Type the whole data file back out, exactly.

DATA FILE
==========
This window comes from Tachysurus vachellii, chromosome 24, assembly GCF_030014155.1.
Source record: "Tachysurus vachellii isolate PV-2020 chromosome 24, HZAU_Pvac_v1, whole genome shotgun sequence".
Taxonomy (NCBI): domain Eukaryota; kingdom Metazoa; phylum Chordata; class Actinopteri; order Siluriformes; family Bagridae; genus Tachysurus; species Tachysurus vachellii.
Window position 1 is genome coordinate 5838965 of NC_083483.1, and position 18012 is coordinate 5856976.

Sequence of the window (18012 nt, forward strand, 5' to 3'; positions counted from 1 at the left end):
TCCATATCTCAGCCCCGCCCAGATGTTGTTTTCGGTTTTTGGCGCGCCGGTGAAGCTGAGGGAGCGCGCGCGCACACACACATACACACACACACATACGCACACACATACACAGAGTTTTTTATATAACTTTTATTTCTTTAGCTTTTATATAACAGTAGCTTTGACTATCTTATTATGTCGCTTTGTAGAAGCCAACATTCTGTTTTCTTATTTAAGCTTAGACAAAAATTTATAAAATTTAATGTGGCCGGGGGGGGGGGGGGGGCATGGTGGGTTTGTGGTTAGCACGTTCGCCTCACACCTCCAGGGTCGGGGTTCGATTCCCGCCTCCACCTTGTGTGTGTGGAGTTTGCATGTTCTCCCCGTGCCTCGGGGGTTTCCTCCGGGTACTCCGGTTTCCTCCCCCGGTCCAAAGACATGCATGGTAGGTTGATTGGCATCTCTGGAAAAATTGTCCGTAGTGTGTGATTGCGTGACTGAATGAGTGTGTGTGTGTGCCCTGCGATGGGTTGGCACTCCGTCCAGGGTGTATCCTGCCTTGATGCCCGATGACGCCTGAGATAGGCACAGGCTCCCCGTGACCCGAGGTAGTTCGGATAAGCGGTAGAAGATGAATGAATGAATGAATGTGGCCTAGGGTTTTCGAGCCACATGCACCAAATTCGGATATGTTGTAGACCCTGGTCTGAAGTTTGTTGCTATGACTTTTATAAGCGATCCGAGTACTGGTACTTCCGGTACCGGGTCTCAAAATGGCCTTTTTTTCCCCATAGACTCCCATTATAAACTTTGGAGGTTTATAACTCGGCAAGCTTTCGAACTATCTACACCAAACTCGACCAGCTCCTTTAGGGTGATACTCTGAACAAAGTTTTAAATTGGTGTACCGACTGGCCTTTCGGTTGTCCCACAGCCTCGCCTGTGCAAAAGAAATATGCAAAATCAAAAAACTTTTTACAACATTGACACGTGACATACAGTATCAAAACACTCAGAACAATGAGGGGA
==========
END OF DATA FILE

This window comes from Tachysurus vachellii, chromosome 24, assembly GCF_030014155.1.
Source record: "Tachysurus vachellii isolate PV-2020 chromosome 24, HZAU_Pvac_v1, whole genome shotgun sequence".
Taxonomy (NCBI): domain Eukaryota; kingdom Metazoa; phylum Chordata; class Actinopteri; order Siluriformes; family Bagridae; genus Tachysurus; species Tachysurus vachellii.
Window position 1 is genome coordinate 5838965 of NC_083483.1, and position 18012 is coordinate 5856976.

Sequence of the window (18012 nt, forward strand, 5' to 3'; positions counted from 1 at the left end):
TCCATATCTCAGCCCCGCCCAGATGTTGTTTTCGGTTTTTGGCGCGCCGGTGAAGCTGAGGGAGCGCGCGCGCACACACACATACACACACACACATACGCACACACATACACAGAGTTTTTTATATAACTTTTATTTCTTTAGCTTTTATATAACAGTAGCTTTGACTATCTTATTATGTCGCTTTGTAGAAGCCAACATTCTGTTTTCTTATTTAAGCTTAGACAAAAATTTATAAAATTTAATGTGGCCGGGGGGGGGGGGGGGGCATGGTGGGTTTGTGGTTAGCACGTTCGCCTCACACCTCCAGGGTCGGGGTTCGATTCCCGCCTCCACCTTGTGTGTGTGGAGTTTGCATGTTCTCCCCGTGCCTCGGGGGTTTCCTCCGGGTACTCCGGTTTCCTCCCCCGGTCCAAAGACATGCATGGTAGGTTGATTGGCATCTCTGGAAAAATTGTCCGTAGTGTGTGATTGCGTGACTGAATGAGTGTGTGTGTGTGCCCTGCGATGGGTTGGCACTCCGTCCAGGGTGTATCCTGCCTTGATGCCCGATGACGCCTGAGATAGGCACAGGCTCCCCGTGACCCGAGGTAGTTCGGATAAGCGGTAGAAGATGAATGAATGAATGAATGTGGCCTAGGGTTTTCGAGCCACATGCACCAAATTCGGATATGTTGTAGACCCTGGTCTGAAGTTTGTTGCTATGACTTTTATAAGCGATCCGAGTACTGGTACTTCCGGTACCGGGTCTCAAAATGGCCTTTTTTTCCCCATAGACTCCCATTATAAACTTTGGAGGTTTATAACTCGGCAAGCTTTCGAACTATCTACACCAAACTCGACCAGCTCCTTTAGGGTGATACTCTGAACAAAGTTTTAAATTGGTGTACCGACTGGCCTTTCGGTTGTCCCACAGCCTCGCCTGTGCAAAAGAAATATGCAAAATCAAAAAACTTTTTACAACATTGACACGTGACATACAGTATCAAAACACTCAGAACAATGAGGGGA